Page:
November 01, 2012
Studies Show Maternal Smoking Triggers Asthma in Grandchildren
Everyone knows that smoking cigarettes and other tobacco products is bad for your health... and for those around you. Now, there’s new evidence from studies with lab rats that the habit can cause asthma not only in smokers' children, but in their grandchildren, as well.
Researchers at Harbor-UCLA Medical Center in Los Angeles, California, have found evidence of a generational effect of tobacco-smoking on lung development. The scientists gave a group of pregnant rats injections of nicotine, the amount an average smoker would receive, exposing the animals' unborn pups to the chemical. Nicotine is one of more than 4,000 chemicals in tobacco smoke known to adversely affect lung development. As predicted, the injections caused changes in the fetal animals' upper and lower airway development consistent with asthma.
The chronic and potentially fatal respiratory condition, which afflicts growing numbers of people worldwide, causes fits of coughing, wheezing, gasping and chest tightness.
After they were born, the rat pups were never again exposed to nicotine. Nor were their offspring. Nevertheless, researchers found that these second-generation rat pups showed the same physical signs of asthma.
“So even if they are not exposed to any smoke or nicotine in the second generation pregnancy or [even] third generation pregnancy, they still go on to have asthma,” said neurologist Verinder Rehan, who led the study.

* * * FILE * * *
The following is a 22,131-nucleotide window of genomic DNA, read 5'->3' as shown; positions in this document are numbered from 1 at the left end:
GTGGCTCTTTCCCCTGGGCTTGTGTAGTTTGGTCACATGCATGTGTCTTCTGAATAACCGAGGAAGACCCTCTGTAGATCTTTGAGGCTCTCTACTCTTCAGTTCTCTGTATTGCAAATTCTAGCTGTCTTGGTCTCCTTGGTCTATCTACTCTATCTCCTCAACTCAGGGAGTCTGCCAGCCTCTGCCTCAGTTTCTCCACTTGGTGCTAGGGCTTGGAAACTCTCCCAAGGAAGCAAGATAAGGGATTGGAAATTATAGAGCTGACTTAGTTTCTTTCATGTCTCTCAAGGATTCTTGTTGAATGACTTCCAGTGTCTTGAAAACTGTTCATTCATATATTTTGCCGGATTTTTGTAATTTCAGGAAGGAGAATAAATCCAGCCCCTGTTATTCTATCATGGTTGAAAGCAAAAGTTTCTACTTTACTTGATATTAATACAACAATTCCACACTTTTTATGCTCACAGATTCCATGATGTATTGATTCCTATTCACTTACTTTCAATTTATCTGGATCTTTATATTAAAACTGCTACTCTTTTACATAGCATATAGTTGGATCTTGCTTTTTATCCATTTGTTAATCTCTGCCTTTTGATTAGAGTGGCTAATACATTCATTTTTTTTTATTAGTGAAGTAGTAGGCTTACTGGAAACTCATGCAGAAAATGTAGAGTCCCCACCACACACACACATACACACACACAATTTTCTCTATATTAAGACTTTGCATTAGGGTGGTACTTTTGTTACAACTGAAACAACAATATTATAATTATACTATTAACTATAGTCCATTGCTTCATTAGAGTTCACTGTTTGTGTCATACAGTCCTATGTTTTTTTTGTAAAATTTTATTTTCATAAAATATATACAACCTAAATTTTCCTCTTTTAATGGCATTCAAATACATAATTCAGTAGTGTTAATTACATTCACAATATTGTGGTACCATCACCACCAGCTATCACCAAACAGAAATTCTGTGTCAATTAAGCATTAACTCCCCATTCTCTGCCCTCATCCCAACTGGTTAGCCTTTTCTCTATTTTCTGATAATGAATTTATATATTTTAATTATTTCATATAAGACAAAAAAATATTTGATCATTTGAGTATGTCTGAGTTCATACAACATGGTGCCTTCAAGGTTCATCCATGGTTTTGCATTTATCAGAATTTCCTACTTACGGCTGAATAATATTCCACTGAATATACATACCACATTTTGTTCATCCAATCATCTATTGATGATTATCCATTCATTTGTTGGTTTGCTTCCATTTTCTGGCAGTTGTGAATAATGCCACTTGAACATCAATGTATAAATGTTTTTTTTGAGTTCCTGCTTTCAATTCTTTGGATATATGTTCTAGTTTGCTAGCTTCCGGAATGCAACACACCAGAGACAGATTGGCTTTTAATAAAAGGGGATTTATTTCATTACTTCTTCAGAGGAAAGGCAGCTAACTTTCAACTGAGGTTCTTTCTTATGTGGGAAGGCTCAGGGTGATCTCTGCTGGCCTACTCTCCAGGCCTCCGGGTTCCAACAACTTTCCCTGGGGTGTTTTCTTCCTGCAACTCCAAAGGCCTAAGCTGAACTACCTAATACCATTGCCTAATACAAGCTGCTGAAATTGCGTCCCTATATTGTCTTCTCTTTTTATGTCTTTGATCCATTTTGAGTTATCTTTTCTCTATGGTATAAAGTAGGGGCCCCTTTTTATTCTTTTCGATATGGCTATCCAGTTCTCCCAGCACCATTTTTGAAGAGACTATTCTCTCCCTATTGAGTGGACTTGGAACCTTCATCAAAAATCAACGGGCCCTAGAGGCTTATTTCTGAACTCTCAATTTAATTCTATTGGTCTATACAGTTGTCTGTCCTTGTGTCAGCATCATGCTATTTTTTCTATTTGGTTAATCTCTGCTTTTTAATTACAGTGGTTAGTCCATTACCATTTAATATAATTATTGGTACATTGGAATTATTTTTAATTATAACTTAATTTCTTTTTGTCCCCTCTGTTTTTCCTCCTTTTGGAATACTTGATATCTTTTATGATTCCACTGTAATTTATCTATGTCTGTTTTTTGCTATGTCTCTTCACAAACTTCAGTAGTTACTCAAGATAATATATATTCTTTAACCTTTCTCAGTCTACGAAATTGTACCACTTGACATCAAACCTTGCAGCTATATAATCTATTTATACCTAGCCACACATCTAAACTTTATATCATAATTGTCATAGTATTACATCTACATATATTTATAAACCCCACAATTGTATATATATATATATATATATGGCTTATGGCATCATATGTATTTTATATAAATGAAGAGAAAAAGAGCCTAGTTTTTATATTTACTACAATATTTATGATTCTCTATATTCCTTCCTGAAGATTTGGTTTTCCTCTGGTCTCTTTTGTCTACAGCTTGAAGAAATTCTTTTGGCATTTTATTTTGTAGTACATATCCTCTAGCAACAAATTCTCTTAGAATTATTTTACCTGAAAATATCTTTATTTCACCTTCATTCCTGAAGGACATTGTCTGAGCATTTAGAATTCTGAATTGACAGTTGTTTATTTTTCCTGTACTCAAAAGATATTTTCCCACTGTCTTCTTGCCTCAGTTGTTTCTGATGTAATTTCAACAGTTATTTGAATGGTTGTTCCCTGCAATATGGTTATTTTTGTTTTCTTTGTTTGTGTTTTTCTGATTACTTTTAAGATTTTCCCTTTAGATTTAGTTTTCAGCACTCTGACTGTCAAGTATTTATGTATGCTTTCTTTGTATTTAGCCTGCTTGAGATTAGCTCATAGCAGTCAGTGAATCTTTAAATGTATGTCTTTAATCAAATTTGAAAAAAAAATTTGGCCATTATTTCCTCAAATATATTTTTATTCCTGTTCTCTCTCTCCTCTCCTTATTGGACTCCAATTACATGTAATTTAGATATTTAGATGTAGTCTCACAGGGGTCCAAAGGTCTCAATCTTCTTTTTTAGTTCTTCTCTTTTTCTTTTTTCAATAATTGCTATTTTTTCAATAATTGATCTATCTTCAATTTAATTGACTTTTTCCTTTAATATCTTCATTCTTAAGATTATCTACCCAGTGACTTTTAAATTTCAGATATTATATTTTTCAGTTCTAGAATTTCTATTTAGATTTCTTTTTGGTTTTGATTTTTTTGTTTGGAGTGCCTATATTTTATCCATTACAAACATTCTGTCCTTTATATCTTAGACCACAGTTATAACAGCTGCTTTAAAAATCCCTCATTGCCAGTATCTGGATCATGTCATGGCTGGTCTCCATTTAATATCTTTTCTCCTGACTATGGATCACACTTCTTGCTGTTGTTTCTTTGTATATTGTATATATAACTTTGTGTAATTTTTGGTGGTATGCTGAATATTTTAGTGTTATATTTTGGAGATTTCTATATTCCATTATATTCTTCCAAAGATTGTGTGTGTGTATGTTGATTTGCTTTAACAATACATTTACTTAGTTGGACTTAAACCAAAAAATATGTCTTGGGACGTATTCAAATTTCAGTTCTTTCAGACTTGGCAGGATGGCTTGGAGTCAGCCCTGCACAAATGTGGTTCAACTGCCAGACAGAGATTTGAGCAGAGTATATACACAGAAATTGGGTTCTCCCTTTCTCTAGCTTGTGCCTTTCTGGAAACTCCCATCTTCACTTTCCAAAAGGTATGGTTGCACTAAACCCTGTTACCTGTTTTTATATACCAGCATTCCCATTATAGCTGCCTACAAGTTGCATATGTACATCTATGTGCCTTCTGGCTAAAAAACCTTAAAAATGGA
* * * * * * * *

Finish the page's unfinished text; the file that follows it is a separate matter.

The change in lung function in the second generation of rat pups NOT exposed to nicotine in the womb was caused, Rehan said, by so-called epigenetic factors - alterations in how DNA functions as a result of environmental factors, such as the first generation’s exposure to nicotine.
The researchers saw what turned out to be a significant generational ripple stemming from the initial nicotine exposure.
“We have for the first time developed this experimental model where we are showing these changes actually happening... and we are also providing a mechanism that is the epigenetic mechanism responsible for these changes," said Rehand. "And actually even more importantly we have shown if you can block these changes, you can block the transmission of asthma.”
To demonstrate this, Rehan's group gave a separate group of rat mothers that had been injected with nicotine a drug that normalized their lung function. That healing prevented lung damage in two subsequent generations of pups.
Rehan said his study shows that the effects of cigarette exposure can be both far-reaching and long-lasting - another reason pregnant women should avoid lighting up or exposing themselves to second-hand smoke.
An article on the generational effects of nicotine exposure in causing asthma is published in BioMed Central's open access journal BMC Medicine.